Despite the hiring of a new coach who has promised to make Florida football fun again, Gator fans are still wandering in the desert looking for offense. They are parched, tired and hopeful that what they see in the distance isn’t a mirage.
Of course, there are no guarantees.
But there are a lot of “what ifs?”
What if Will Grier had never taken the banned drugs that bounced him off the team? What if Jim McElwain hadn’t been so calloused in his approach to Grier the following year and convinced him to leave?
What if Lamar Jackson had ended up at Florida, which was a really good possibility before Will Muschamp was let go? What if Deshaun Watson hadn’t been dismissed as a non-factor when he was interested in UF?
What if the nine guys who were suspended last year for the entire season had more common sense and morality? OK, that may be a big “what if?”
What if Charlie Weis had never been hired and set the offense back a full year and Muschamp instead hired an offensive coordinator that could relate to the players?
What if there were no games lost to hurricanes and the last two teams were on a normal schedule?
What if Florida ran some trick plays over the last three years to ignite the offense?
What if the defense set the offense up with more short fields?
What if I quit reminding you about how bad the offense has been around here for the last eight years?
The Gator Nation knows the landscape of this desert. The late great Sam Kinison once said, “You live in a desert. Nothing grows here. Nothing’s gonna grow here.”
But he was wrong.
You know something can grow here because you’ve all seen it. You’ve seen lush foliage and trees with so much fruit on them you couldn’t eat it all.
You have experienced the joy of touchdowns and the thrill of blowouts. The trouble is that you have to Google highlights to remember what it was like.
Because over the past eight dreadful offensive seasons, Florida — the school with three statues in front of the stadium as tributes to offense, the school of Sexy Rexy and Shaner and Mercy Percy and Ike and Reidel — has averaged 25.0 points per game.
That’s three touchdowns and a field goal. That’s in the bottom 20 percentile nationally.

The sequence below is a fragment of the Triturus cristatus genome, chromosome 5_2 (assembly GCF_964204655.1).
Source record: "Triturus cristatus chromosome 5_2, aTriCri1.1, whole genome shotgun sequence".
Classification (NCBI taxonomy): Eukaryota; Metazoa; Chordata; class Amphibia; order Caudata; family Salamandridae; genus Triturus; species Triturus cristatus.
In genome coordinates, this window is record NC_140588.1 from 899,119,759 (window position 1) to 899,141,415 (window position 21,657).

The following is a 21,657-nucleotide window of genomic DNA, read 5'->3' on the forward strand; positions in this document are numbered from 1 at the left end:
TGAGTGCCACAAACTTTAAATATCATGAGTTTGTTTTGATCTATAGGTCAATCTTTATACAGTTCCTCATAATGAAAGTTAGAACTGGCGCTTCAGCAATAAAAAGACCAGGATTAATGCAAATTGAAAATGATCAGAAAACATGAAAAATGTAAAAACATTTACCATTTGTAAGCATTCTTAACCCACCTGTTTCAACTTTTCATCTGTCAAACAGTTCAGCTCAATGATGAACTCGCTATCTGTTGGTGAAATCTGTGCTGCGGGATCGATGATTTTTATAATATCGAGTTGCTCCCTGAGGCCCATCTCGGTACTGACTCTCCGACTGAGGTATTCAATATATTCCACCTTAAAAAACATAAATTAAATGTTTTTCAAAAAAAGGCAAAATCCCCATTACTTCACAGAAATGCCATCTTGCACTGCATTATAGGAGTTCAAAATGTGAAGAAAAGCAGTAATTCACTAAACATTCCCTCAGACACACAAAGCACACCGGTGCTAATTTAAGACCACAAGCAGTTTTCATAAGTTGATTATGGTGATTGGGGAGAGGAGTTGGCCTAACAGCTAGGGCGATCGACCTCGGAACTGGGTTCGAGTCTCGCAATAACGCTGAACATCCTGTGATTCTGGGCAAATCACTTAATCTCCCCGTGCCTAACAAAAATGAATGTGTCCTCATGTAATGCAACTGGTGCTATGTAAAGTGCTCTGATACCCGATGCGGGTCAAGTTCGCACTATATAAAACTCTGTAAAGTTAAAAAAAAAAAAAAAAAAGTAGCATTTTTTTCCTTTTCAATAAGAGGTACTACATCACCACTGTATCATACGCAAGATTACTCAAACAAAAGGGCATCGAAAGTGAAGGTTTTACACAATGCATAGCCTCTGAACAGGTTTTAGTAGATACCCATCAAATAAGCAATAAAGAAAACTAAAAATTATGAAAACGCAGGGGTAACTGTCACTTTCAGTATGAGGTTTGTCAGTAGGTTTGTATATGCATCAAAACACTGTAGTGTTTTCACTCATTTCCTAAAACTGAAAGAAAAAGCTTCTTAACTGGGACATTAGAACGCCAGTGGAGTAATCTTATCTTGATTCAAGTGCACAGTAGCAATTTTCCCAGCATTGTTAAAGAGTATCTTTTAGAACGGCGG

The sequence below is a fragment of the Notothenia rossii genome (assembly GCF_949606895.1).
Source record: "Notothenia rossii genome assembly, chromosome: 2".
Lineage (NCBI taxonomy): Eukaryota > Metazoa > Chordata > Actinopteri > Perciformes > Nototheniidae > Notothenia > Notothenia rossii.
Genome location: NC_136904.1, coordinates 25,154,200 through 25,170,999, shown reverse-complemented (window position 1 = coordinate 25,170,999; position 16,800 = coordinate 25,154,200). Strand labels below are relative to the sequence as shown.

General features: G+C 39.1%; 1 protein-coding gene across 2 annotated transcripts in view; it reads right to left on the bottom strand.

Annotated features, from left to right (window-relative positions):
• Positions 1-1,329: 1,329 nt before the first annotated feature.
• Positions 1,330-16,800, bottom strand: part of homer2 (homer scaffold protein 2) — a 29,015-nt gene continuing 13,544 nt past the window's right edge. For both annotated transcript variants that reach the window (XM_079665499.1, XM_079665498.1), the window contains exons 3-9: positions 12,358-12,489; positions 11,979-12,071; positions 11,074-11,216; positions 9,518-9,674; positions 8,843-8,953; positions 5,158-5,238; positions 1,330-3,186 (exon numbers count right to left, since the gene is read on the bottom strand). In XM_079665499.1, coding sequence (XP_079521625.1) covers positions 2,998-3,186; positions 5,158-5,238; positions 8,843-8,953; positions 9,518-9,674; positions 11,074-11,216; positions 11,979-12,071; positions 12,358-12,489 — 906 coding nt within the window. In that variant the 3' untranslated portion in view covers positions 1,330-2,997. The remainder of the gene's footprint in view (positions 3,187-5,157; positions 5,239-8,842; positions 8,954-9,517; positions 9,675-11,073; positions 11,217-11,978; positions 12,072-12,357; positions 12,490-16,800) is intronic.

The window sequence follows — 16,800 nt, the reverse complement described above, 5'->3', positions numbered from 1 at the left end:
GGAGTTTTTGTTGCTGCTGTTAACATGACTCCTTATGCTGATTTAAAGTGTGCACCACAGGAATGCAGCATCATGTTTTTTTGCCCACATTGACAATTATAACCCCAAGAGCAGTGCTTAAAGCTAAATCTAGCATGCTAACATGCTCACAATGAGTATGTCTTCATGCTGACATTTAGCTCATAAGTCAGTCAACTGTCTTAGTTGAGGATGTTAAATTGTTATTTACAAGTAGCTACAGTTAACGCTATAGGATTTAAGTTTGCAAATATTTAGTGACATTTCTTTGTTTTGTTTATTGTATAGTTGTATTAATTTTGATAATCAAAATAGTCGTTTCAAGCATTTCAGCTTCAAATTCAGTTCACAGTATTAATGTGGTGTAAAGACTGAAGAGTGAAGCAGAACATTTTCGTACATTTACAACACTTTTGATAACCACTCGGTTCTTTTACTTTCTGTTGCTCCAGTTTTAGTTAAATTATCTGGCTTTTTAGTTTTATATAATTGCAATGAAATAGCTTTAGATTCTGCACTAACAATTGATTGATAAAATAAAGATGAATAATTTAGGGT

And as we all know, the team that scores the most points wins.
We remember when scoring wasn’t optional. We remember when getting to 250 first downs in a season wasn’t a dream. We remember when converting better than 40 percent of your third downs was mandatory.
The good old days. Are they on the way back? Nobody knows for sure. I’ve always said you have to have two things — great players and smart coaches — to have a great offense. One without the other simply does not work.
Here in the desert, everyone is aware of that.
Now that I have you thoroughly depressed and you can’t even find out whether offense has found its way back to Gainesville for a couple more months, let me leave you with these six Florida teams, the six best offensive teams statistically at UF, all within the last 25 years.
All of them had one thing in common – they averaged scoring in the 40s.
1. The 1996 team.
PPG: 46.6; Total offense per game: 503.9; 3rd down%: 40.7; rush-pass: 170.0-333.9.
2. The 2008 team.
PPG: 43.6; Total offense per game: 445.1; 3rd down%: 51.6; rush-pass: 231.1-213.9.
3. The 2001 team.
PPG: 43.8; Total offense per game: 527.5; 3rd down%: 45.4; rush-pass: 122.4-405.2.
4. The 1995 team.
PPG: 44.5; Total offense per game: 534.4; 3rd down%: 49.7; rush-pass: 173.6-360.8.
5. The 2007 team.
PPG: 42.5; Total offense per game: 457.2; 3rd down%: 44.3; rush-pass: 200.2-257.0.
6. The 1994 team.
PPG: 43.4; Total offense per game: 462.8; 3rd down%: 51.9; rush-pass: 151.1-311.7.
These six teams, the only ones to average more than 40 points a game, combined for a record of 66-11-1. Two won national titles and a third played for one.
The last eight years — 60-41.
I know, I’m not telling you anything new. I just thought I’d illustrate the obvious, that Florida’s offense was once caviar and lately has smelled like fish left out in the sun for weeks.
You should know. You’re the ones stuck in the desert.
Contact Pat Dooley at 352-374-5053 or at firstname.lastname@example.org. And follow at Twitter.com/Pat_Dooley.